#Take 2: 1917

1917 is a visual and auditory wonder but it never would have worked as well without its incredible cast.
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It is April 6th, 1917. It’s the height of World War 1. Two young English corporals are tasked with bringing information to a battalion of soldiers and if they fail potentially 1600 English souls will fall. If this isn’t enough motivation, the older brother of one of the young men could potentially be a casualty.

And so with a ticking clock, 1600 lives on the line, and two young men facing insurmountable odds the stage is set for Sam Mendes’ WWI epic, 1917.

Starring Dean-Charles Chapman and George McKay 1917 is an intimate epic, if that makes sense. We the audience are following these two young soldiers as they try and get from A to C, unfortunately, B is literal hell filled with the bodies of the young and old, innocent and the damned.

The imagery on show is quite impactful and I think the reasoning behind the potency is from the team behind the film. Director Sam Mendes and cinematographer Roger Deakins show us new unexplored avenues of horror.

There are moments in this film that genuinely horrified me. One particular moment came early when Schofield (McKay) and Blake (Chapman) are taking their first steps across No-Mans Land. They fall into a pit of corpses, try and maneuver around only for Schofield to slip and his arm goes through a large gaping hole in a body. It is this disturbing imagery that the characters just shrug off like a nuisance that perfectly sells that this is their everyday life and it’s unsettling.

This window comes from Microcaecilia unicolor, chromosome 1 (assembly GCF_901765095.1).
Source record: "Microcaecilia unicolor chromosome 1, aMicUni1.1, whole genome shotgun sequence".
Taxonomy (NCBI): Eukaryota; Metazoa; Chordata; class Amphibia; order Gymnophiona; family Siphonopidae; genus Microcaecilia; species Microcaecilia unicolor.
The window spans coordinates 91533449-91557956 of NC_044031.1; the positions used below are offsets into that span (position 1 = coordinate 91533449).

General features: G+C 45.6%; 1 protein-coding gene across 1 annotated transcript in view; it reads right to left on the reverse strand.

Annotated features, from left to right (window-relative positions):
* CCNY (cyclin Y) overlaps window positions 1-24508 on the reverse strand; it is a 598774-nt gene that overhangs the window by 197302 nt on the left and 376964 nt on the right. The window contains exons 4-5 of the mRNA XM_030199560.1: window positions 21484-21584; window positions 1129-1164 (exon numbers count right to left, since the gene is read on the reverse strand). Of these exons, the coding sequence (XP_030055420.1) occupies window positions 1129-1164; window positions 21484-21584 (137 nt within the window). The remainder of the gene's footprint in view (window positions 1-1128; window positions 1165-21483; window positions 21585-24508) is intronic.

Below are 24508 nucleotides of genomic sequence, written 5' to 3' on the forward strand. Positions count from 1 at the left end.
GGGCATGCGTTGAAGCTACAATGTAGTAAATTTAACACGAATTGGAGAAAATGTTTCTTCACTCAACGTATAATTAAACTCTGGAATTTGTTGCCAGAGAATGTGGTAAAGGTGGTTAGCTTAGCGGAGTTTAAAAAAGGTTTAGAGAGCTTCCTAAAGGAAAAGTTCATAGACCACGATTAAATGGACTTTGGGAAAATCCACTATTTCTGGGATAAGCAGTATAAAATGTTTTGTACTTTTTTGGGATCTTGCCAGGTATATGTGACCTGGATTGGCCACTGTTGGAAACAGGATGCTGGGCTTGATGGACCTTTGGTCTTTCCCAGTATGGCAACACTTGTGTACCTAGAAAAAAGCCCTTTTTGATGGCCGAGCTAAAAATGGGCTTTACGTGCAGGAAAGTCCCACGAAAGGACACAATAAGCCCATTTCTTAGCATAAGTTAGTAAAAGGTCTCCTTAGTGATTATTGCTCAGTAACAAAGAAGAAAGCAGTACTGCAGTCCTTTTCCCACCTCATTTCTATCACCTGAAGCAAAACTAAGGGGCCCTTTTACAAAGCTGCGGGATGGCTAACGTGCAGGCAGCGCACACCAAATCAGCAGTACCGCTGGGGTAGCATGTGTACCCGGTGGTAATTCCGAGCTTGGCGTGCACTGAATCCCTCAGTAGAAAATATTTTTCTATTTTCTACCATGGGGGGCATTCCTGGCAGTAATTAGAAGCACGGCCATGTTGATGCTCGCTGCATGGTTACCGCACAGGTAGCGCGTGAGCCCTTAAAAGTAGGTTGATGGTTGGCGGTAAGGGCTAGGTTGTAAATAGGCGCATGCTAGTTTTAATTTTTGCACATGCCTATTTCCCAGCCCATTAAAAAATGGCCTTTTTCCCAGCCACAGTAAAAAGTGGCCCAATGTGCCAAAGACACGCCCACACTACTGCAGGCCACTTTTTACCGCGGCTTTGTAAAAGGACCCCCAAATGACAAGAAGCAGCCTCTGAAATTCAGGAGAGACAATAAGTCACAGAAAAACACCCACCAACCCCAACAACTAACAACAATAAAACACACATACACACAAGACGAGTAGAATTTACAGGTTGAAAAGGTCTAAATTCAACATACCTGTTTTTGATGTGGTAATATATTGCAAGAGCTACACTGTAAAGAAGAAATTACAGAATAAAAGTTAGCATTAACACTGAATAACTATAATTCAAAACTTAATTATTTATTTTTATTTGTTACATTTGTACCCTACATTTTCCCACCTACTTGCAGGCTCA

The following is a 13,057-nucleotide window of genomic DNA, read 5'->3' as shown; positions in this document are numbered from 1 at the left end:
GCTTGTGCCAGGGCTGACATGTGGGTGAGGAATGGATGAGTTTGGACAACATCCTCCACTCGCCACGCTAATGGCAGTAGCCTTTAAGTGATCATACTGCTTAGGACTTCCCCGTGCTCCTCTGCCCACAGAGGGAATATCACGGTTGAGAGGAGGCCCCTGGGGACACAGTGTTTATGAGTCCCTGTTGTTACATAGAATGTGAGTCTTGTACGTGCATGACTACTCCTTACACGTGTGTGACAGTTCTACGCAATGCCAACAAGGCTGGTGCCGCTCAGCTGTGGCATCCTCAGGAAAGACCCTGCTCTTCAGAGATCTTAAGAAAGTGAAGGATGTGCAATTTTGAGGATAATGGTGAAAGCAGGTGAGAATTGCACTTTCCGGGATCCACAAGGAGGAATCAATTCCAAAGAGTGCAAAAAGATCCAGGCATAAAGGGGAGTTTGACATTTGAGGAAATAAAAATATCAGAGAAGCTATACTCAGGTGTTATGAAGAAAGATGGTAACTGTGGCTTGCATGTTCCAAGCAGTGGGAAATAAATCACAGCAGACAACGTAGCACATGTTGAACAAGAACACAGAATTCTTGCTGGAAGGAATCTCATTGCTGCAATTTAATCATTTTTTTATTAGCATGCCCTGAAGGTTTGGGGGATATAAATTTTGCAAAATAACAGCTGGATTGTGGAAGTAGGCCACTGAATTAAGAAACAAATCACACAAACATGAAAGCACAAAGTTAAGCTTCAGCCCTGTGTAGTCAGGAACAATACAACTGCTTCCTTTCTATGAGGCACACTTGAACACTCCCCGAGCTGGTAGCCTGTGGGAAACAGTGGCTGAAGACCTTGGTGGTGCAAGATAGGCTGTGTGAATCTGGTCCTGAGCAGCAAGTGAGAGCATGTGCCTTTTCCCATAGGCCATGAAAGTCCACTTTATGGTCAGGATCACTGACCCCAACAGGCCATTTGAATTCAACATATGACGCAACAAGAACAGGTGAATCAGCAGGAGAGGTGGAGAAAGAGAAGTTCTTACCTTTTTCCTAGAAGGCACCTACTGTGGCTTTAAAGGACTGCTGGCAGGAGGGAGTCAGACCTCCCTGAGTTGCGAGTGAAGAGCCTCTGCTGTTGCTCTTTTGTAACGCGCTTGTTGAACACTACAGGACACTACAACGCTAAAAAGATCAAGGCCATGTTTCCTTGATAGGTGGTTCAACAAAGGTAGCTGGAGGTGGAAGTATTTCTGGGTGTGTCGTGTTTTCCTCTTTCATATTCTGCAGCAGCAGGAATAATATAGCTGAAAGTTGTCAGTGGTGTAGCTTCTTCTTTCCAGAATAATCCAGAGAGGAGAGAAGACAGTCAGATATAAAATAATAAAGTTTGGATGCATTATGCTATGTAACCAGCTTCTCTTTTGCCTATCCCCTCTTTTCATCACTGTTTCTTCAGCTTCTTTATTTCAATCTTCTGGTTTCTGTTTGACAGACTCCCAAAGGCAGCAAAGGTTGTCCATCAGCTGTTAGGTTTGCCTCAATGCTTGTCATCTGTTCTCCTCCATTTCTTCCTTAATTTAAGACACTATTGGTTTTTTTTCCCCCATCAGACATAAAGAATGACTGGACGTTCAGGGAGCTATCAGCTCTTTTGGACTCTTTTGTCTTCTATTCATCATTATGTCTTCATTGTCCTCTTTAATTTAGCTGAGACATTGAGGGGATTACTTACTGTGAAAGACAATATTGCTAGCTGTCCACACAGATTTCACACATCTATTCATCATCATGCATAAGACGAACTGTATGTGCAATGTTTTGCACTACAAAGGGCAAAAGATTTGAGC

The Medal of Honour on 1917

The crowning achievement of the cinematography and direction of 1917 comes in the shape of the one continuous take effect this film simulates. It’s incredible and there are several moments in the film where the use of it adds further impact to the events surrounding Schofield and Blake. A simply spellbinding scene involving a german soldier chasing down Blake comes across as something out of a nightmare. I couldn’t believe it, and when you couple all this with the smothering score you feel the intense emotions the characters are feeling.

I always love a decent score and when you couple Thomas Newman’s score with Roger Deakins cinematography you can have one hell of a cinematic experience (Bladerunner 2049 anyone). I don’t know if you can enjoy a stress-inducing score but I suppose the best word would be appreciate, so I appreciate the score of 1917.


Soldiers conscripted in

When trying to figure out if there were issues with 1917 two elements popped immediately into my mind. First, there is the plot. For the most part it’s quite generic, two young soldiers against the odds but in my opinion, these kinds of stories are only generic because I imagine a lot of these kind events happened.

The second and strangely jarring element of the film was whenever a new high-ranking officer is introduced in the film (and this happens a surprisingly large number) they were a highly celebrated actor. Within the first fifteen minutes of the film I was introduced to Colin Firth and Andrew Scott and it took me out of the film and it happened a lot. Thankfully though there was something that saved this from feeling like a weird gimmick, the cast itself.

1917 is a visual and auditory wonder but it never would have worked as well without its incredible cast. From its bit players to its two leads 1917 is a masterclass in acting. I couldn’t believe how much each actor brought to the table. A particular highlight came early on with the appearance of Colin Firth. He sets the board and places the pieces in such a compelling fashion that I couldn’t take my eyes off him. Chapman and McKay are also a great double act, in particular McKay who gives everything he has to this role.

I adored 1917 and at the time of writing this review I can’t wait to see it again. If you’re interested be sure and check out 1917 in the biggest and loudest cinema near you and if you enjoy my reviews and want to read more stay tuned to Scannain because we’ve got you covered on all things film.